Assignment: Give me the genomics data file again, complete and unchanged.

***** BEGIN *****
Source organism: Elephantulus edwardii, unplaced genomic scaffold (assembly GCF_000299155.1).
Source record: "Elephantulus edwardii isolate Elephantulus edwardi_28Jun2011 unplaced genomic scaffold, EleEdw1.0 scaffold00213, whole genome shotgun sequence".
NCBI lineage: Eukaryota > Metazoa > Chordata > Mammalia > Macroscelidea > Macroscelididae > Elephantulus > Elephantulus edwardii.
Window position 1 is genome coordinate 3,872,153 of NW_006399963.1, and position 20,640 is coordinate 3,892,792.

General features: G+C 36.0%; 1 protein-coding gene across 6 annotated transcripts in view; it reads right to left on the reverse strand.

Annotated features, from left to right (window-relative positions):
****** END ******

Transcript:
Source organism: Elephantulus edwardii, unplaced genomic scaffold (assembly GCF_000299155.1).
Source record: "Elephantulus edwardii isolate Elephantulus edwardi_28Jun2011 unplaced genomic scaffold, EleEdw1.0 scaffold00213, whole genome shotgun sequence".
NCBI lineage: Eukaryota > Metazoa > Chordata > Mammalia > Macroscelidea > Macroscelididae > Elephantulus > Elephantulus edwardii.
Window position 1 is genome coordinate 3,872,153 of NW_006399963.1, and position 20,640 is coordinate 3,892,792.

General features: G+C 36.0%; 1 protein-coding gene across 6 annotated transcripts in view; it reads right to left on the reverse strand.

Annotated features, from left to right (window-relative positions):